The time of the onset of complete sensory blockade and motor blockade were noted individually. Sensory and motor blocks were evaluated for every 5 min for the first 30 min and then every 30 min postoperatively till the regression of sensory block and return of motor function, respectively. The time to the first analgesic administered postoperatively was noted.

Surgery started 30 min after administration of block to facilitate the sensory and the motor block evaluation.

Successful nerve block is defined as complete loss of pinprick sensation in the radial, ulnar, median, and musculocutaneous nerve distribution with the concomitant inability to abduct, adduct and oppose thumb, and inability to flex elbow within 30 min after the LA injection. In patients showing incomplete nerve block within 30 min after injection, intravenous (IV) midazolam 2 mg, and IV fentanyl 2 μg/kg were administered. If patient complained of pain despite supplemented fentanyl analgesia, general anesthesia was induced, and these patients were considered, nerve block failures were excluded from the study.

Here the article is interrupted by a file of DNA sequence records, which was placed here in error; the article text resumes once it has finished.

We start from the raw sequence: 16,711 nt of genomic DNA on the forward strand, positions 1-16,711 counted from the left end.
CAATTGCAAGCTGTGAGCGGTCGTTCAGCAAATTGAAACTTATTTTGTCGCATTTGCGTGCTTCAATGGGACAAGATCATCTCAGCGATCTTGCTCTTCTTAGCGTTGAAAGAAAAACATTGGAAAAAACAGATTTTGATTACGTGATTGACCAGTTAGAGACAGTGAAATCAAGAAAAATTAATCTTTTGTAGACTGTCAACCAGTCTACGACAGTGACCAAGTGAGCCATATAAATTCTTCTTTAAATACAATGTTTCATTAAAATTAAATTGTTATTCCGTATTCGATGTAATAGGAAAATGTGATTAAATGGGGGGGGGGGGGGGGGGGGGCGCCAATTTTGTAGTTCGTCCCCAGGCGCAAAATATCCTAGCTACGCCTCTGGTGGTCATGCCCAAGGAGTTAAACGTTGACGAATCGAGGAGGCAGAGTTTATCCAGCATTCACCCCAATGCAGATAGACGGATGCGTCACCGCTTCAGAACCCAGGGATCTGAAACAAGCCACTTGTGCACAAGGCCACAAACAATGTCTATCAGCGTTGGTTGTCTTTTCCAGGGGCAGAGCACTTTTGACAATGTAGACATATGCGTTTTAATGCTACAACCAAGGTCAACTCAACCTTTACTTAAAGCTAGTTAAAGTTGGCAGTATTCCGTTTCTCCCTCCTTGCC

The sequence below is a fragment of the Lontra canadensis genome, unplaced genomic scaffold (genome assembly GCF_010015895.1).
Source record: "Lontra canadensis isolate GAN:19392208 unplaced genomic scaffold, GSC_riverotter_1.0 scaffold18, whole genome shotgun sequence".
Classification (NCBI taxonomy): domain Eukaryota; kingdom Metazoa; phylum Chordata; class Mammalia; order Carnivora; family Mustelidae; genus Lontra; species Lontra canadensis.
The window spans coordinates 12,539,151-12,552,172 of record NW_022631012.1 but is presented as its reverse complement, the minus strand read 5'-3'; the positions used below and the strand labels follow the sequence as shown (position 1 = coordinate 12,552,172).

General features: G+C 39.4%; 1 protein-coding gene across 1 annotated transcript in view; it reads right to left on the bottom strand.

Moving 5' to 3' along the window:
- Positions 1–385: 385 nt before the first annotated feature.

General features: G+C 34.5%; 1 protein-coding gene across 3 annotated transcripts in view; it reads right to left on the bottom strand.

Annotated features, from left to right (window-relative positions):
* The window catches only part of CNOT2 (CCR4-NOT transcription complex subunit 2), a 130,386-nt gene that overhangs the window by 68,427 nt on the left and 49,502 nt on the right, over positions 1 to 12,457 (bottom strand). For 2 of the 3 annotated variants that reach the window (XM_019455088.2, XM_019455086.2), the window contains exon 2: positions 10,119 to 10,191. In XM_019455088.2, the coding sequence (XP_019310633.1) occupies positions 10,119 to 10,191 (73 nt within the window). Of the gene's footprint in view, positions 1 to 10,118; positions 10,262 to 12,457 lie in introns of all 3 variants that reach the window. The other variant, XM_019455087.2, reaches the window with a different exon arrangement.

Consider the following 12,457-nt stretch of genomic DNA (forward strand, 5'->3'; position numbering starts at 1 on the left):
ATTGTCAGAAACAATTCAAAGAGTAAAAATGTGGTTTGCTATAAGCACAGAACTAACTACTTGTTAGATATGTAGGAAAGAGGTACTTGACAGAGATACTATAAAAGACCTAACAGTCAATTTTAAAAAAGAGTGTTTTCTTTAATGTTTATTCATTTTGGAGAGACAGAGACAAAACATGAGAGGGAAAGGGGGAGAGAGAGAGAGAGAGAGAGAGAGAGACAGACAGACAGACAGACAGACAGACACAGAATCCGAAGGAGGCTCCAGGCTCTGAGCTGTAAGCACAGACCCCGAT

Onset of sensory block was defined as the time interval between the end of total local anesthesia drug administration and complete sensory block. Complete sensory block was defined by anesthetic block (score 2) on all nerve territories. Duration of sensory block was defined as the time interval between the start of a complete sensory block and the complete resolution of the sensory block in all nerve territories. Onset of motor block was defined as the time interval between the end of total local anesthesia drug administration and complete motor block. Complete motor block was defined as the absence of voluntary movement on hand and forearm (score 2). Duration of motor block was defined as the time interval between the start of a complete motor block and the recovery of complete motor function of the hand and forearm. The time between the start of a complete sensory block and the first analgesic given was recorded as the duration of the analgesia.